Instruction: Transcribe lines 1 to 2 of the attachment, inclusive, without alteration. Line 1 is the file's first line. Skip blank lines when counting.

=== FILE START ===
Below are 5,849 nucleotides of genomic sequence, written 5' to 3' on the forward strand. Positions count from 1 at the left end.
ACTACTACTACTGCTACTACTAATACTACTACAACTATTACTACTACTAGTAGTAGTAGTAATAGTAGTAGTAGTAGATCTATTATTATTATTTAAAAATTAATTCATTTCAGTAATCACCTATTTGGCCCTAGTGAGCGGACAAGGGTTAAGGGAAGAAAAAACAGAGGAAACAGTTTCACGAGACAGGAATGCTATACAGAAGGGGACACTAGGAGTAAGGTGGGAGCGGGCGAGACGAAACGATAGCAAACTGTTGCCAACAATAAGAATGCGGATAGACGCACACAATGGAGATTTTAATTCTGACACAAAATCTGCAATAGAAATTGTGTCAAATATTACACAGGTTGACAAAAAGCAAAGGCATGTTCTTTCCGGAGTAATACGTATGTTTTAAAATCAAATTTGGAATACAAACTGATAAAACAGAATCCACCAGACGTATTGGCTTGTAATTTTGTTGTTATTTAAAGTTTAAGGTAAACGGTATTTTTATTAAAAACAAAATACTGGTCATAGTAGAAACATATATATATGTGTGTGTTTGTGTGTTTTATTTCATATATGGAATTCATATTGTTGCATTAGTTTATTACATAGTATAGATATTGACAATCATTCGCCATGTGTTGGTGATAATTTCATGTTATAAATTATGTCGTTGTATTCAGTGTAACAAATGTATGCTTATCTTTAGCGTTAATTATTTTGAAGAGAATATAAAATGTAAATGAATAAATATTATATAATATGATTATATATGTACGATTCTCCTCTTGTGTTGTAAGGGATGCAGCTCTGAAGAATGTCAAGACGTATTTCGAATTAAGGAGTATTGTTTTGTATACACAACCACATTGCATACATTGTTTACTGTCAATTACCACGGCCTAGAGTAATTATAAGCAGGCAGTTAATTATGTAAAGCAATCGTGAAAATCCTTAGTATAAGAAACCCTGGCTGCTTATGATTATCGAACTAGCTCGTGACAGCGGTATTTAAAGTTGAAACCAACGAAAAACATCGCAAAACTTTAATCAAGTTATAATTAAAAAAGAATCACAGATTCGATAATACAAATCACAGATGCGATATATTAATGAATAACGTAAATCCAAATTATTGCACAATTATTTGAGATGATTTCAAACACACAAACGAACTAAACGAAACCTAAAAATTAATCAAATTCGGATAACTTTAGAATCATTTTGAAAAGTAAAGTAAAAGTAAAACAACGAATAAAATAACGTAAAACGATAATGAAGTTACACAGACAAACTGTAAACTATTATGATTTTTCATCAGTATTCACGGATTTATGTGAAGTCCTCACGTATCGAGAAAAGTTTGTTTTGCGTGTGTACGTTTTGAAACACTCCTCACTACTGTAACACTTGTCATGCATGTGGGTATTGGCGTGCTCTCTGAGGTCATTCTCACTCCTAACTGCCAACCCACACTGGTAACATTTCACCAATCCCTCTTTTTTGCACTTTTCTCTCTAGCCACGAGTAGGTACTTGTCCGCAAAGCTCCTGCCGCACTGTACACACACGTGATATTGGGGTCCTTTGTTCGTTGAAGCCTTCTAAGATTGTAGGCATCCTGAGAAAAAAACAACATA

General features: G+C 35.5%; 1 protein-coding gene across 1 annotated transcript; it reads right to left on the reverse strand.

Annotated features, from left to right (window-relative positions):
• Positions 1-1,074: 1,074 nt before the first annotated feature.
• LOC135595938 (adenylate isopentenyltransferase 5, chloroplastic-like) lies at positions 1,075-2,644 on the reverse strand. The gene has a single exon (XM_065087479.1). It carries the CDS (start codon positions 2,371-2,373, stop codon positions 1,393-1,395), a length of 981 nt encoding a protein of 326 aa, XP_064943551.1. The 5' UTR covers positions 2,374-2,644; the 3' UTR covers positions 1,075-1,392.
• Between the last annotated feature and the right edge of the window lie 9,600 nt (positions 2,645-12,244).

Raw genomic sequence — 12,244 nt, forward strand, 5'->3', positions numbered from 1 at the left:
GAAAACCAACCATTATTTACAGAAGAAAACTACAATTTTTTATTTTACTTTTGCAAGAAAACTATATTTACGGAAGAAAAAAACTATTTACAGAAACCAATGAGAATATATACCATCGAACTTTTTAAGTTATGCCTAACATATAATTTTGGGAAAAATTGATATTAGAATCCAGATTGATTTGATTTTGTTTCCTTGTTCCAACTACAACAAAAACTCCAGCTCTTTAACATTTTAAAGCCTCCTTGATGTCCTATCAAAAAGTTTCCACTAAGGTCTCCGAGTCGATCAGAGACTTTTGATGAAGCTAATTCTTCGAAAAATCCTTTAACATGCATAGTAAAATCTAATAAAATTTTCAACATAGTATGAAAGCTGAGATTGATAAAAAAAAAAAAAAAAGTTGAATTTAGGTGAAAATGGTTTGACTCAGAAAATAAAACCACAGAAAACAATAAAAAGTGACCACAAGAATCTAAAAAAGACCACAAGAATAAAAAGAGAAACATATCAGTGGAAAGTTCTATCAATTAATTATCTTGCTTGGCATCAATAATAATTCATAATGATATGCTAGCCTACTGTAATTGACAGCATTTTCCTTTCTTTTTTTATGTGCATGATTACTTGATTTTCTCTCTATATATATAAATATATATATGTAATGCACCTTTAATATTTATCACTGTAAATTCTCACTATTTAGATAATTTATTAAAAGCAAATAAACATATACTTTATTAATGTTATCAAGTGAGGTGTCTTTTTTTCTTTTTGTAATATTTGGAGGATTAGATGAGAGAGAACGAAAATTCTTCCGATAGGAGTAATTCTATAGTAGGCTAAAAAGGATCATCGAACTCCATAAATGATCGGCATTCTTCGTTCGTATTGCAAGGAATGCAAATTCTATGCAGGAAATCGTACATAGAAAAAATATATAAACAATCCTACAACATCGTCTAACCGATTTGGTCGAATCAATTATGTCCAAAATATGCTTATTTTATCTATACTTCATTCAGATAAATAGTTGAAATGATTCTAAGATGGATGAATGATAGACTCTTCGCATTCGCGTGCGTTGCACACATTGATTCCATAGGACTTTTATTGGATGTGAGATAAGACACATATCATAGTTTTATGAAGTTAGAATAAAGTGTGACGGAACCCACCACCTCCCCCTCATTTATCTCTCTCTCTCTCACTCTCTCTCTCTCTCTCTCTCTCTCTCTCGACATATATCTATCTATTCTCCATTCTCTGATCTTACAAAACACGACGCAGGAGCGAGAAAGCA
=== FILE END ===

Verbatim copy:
Below are 5,849 nucleotides of genomic sequence, written 5' to 3' on the forward strand. Positions count from 1 at the left end.
ACTACTACTACTGCTACTACTAATACTACTACAACTATTACTACTACTAGTAGTAGTAGTAATAGTAGTAGTAGTAGATCTATTATTATTATTTAAAAATTAATTCATTTCAGTAATCACCTATTTGGCCCTAGTGAGCGGACAAGGGTTAAGGGAAGAAAAAACAGAGGAAACAGTTTCACGAGACAGGAATGCTATACAGAAGGGGACACTAGGAGTAAGGTGGGAGCGGGCGAGACGAAACGATAGCAAACTGTTGCCAACAATAAGAATGCGGATAGACGCACACAATGGAGATTTTAATTCTGACACAAAATCTGCAATAGAAATTGTGTCAAATATTACACAGGTTGACAAAAAGCAAAGGCATGTTCTTTCCGGAGTAATACGTATGTTTTAAAATCAAATTTGGAATACAAACTGATAAAACAGAATCCACCAGACGTATTGGCTTGTAATTTTGTTGTTATTTAAAGTTTAAGGTAAACGGTATTTTTATTAAAAACAAAATACTGGTCATAGTAGAAACATATATATATGTGTGTGTTTGTGTGTTTTATTTCATATATGGAATTCATATTGTTGCATTAGTTTATTACATAGTATAGATATTGACAATCATTCGCCATGTGTTGGTGATAATTTCATGTTATAAATTATGTCGTTGTATTCAGTGTAACAAATGTATGCTTATCTTTAGCGTTAATTATTTTGAAGAGAATATAAAATGTAAATGAATAAATATTATATAATATGATTATATATGTACGATTCTCCTCTTGTGTTGTAAGGGATGCAGCTCTGAAGAATGTCAAGACGTATTTCGAATTAAGGAGTATTGTTTTGTATACACAACCACATTGCATACATTGTTTACTGTCAATTACCACGGCCTAGAGTAATTATAAGCAGGCAGTTAATTATGTAAAGCAATCGTGAAAATCCTTAGTATAAGAAACCCTGGCTGCTTATGATTATCGAACTAGCTCGTGACAGCGGTATTTAAAGTTGAAACCAACGAAAAACATCGCAAAACTTTAATCAAGTTATAATTAAAAAAGAATCACAGATTCGATAATACAAATCACAGATGCGATATATTAATGAATAACGTAAATCCAAATTATTGCACAATTATTTGAGATGATTTCAAACACACAAACGAACTAAACGAAACCTAAAAATTAATCAAATTCGGATAACTTTAGAATCATTTTGAAAAGTAAAGTAAAAGTAAAACAACGAATAAAATAACGTAAAACGATAATGAAGTTACACAGACAAACTGTAAACTATTATGATTTTTCATCAGTATTCACGGATTTATGTGAAGTCCTCACGTATCGAGAAAAGTTTGTTTTGCGTGTGTACGTTTTGAAACACTCCTCACTACTGTAACACTTGTCATGCATGTGGGTATTGGCGTGCTCTCTGAGGTCATTCTCACTCCTAACTGCCAACCCACACTGGTAACATTTCACCAATCCCTCTTTTTTGCACTTTTCTCTCTAGCCACGAGTAGGTACTTGTCCGCAAAGCTCCTGCCGCACTGTACACACACGTGATATTGGGGTCCTTTGTTCGTTGAAGCCTTCTAAGATTGTAGGCATCCTGAGAAAAAAACAACATA